NAT-OFFICE-STAFF-14-(Read-Only)
Image Credit:

Dubai: Salaries in the UAE are expected to go up in 2019, say HR and management consultancy firms, with one survey finding that the increases are expected to be implemented by 65 per cent of organisations.

The study by Dubai-based organisational consultancy Korn Ferry has covered 600 organisations with 429,563 employees across major industries in the UAE.

Harish Bhatia, regional director, Middle East & Africa, Korn Ferry, said, “Sixty five per cent of the organisations are forecasting an increase in salaries this year. The actual increases may be dependent on how the global, regional and local economies perform in the coming months. As of now, the salary increase forecast ranges between 2.5 and 4.5 per cent.”

According to Jaya Bhatia, managing director and HR advisor, JOBHUNT HR & Management Consultancy, the salary rise could go up to 12 per cent is some sectors.

She said, “Salaries are expected to rise by 4-12 per cent in sectors like transportation, food and events. In 2018, the majority of hirings was for the posts of chief executive officer, chief financial officer, tax accountants, finance, business development, sales and IT professionals. In 2019, the predominant demand will be for positions in sales, marketing, social media, accounts and information technology.”

Sixty five per cent of the organisations are forecasting an increase in salaries this year. The actual increases may be dependent on how the global, regional and local economies perform in the coming months.

- Harish Bhatia, regional director, Middle East & Africa, Korn Ferry

She said, “Salaries are expected to rise by 4-12 per cent in sectors like transportation, food and events. In 2018, the majority of hirings was for the posts of chief executive officer, chief financial officer, tax accountants, finance, business development, sales and IT professionals. In 2019, the predominant demand will be for positions in sales, marketing, social media, accounts and information technology.”

She said sectors like hospitality, travel, tourism, food and beverages, FMCG and retail will also see a number of recruitments due to an increase in the number of tourist/visitor arrivals.

Harish Bhatia said, “Organisations in the UAE have been growing very rapidly over the last two decades, naturally most industries had to bring in more resources for this growth phase. Now with overall market conditions stabilising, we see an increased emphasis on efficiency of costs, including labour. Hence, we’ve seen a relative slowdown in overall increase of new jobs in the economy.”

Salaries are expected to rise by 4-12 per cent in sectors like transportation, food and events.

- Jaya Bhatia, managing director and HR advisor, JOBHUNT HR & Management Consultancy

He said the UAE is a very diverse economy with a constantly growing affluent population. “Decisions by the government in 2018 on visa regulations will also drive longer-term commitment and planning by the expatriate workforce. This is good news for the business and economy where consumption will eventually increase impacting businesses in a positive way and hence, also create more jobs in the economy to fill capacity and capability gaps.”

He said economic forecasts as per global standard sources also highlight that inflation in the UAE will be controlled in the range of three-four per cent, which may result in a positive growth of spending power for the workforce.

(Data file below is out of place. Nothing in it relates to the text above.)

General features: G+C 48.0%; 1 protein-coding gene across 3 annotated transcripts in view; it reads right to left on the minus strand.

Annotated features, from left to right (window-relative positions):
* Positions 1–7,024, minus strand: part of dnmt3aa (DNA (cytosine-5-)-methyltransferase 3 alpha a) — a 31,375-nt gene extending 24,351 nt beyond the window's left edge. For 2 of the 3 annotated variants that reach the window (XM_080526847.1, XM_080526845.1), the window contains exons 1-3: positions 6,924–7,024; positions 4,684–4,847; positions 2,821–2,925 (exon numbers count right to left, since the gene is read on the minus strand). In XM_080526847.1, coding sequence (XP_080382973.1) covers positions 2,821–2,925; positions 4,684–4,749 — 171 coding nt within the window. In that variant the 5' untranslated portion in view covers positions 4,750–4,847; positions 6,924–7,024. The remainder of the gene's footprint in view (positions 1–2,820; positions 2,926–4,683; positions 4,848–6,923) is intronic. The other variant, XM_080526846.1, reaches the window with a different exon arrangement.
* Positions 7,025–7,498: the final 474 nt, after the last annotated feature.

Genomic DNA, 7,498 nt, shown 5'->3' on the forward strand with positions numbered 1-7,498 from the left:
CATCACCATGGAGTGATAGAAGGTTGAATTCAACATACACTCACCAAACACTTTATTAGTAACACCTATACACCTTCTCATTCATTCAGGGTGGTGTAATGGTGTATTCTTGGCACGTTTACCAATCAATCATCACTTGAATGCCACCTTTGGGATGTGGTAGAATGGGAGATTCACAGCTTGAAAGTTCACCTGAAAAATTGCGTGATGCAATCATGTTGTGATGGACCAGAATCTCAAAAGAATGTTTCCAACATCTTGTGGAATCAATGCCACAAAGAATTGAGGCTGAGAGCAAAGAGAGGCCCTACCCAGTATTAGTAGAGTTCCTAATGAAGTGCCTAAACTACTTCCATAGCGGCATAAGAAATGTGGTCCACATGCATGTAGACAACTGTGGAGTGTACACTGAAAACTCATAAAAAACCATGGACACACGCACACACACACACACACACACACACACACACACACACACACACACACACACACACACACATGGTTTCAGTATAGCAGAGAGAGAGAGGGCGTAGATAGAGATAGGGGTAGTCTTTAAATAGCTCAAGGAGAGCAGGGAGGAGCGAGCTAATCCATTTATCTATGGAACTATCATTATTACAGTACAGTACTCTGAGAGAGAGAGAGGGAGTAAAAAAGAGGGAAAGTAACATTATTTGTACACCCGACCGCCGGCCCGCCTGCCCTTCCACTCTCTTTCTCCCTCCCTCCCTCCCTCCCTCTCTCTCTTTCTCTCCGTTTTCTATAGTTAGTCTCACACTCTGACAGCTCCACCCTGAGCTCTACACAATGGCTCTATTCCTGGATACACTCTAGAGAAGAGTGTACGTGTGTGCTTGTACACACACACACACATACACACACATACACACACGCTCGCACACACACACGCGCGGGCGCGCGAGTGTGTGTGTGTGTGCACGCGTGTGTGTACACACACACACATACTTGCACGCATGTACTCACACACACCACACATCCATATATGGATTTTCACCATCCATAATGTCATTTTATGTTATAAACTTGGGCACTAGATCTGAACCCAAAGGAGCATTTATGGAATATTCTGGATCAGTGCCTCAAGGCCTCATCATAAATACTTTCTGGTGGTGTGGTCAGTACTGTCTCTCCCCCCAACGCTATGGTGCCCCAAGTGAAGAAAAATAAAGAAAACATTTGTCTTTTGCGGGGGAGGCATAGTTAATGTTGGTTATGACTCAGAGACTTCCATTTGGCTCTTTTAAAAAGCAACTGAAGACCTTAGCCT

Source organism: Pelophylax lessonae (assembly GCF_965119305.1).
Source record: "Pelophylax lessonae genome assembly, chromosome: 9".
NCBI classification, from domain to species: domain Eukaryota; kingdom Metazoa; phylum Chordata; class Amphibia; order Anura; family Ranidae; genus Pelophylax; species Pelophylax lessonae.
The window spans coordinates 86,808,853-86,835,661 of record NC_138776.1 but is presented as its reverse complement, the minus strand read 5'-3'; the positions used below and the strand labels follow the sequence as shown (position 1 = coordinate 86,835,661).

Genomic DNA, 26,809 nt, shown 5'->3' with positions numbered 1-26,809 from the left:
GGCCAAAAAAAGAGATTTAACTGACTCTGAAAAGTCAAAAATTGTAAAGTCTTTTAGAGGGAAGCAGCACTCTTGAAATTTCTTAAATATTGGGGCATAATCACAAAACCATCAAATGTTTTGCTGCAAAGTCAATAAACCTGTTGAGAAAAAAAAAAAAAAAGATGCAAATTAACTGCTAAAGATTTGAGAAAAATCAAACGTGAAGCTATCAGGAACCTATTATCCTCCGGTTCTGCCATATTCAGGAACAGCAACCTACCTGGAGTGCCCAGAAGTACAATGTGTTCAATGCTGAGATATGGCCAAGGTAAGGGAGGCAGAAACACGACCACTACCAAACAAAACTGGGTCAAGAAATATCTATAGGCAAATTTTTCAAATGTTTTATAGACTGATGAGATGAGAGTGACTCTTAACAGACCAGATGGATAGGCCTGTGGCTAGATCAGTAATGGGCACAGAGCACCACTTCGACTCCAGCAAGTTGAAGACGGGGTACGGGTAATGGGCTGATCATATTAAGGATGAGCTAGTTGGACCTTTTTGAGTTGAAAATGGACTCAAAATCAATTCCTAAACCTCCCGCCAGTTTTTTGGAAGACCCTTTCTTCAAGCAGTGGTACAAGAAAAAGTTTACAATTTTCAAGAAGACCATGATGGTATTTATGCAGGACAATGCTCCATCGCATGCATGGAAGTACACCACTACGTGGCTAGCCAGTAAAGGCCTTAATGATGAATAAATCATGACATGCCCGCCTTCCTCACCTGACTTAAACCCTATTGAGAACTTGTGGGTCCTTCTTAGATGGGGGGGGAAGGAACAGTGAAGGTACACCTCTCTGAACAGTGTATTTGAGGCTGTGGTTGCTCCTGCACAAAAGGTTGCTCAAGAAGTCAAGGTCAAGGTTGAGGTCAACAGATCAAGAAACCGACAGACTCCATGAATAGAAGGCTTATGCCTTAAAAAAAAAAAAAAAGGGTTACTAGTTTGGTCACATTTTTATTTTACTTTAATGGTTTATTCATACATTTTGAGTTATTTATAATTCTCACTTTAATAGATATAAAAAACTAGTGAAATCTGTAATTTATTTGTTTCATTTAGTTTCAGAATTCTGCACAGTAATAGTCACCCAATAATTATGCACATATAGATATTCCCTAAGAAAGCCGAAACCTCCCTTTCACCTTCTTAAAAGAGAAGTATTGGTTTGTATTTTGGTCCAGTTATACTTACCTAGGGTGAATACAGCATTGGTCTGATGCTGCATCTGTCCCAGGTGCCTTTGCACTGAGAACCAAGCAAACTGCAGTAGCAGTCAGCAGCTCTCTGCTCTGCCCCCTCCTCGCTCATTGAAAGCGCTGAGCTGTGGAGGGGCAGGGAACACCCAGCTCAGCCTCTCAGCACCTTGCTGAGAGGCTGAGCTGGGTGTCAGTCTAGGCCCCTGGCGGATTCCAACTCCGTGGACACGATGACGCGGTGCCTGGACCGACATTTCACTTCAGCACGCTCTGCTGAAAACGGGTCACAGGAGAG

“With reduced rentals, some residents of the UAE have also benefited with reduced fixed living costs,” he added.

1.992223-1870784281
Now with overall market conditions stabilising, some HR professionals see an increased emphasis on efficiency of costs, including labour. Image Credit: Supplied

Recent trends in salary increments and their impact

According to Harish Bhatia, regional director, Middle East & Africa, Korn Ferry, the past decade has seen major changes in the way employees are compensated in the UAE. Here’s an outline, along with some tips on what employees can do to get a possible salary hike:

■  Nature of compensation: Average number of years that expats live in the UAE to work, earn and save has increased because UAE as a rapidly growing nation also provides for a high standard quality of life. With this shift from assignment-based expats to non-national long-term permanent residents, organisations are changing their approach to compensating the workforce. They are now paying salaries as compensation for work and some assistance with other expenses; instead of covering responsibility for all individual living expenses — such as full housing allowance, cost of education etc.

■  Holistic experience: Employers now seek to provide a holistic experience and package to their employees which covers market-linked cash salaries, recognition for high performance with bonuses, a safe and encouraging work environment and options to learn and develop oneself, besides well-being and culturally inclusive programmes that foster diversity.

■  Selective increments: Companies are ensuring that most part of every additional dollar or dirham spent on salary increments is allocated to high performers or high potential employees. This is a good practice as long as the organisation and employees have transparency and trust in the performance management system and processes overall.

■  What can employees do? Employees should ensure they understand their KPIs clearly and ensure they focus on achieving or surpassing their key goals so they belong to the select group of employees which are valued and rewarded additionally with bonuses or salary increments

■  Purchasing power: In the past five years, we’ve seen flat or nominal increase in real pay (average pay increments – local inflation) with exception to last year, where published inflation figures were higher than the average increments, eroding some purchasing power for people in the UAE.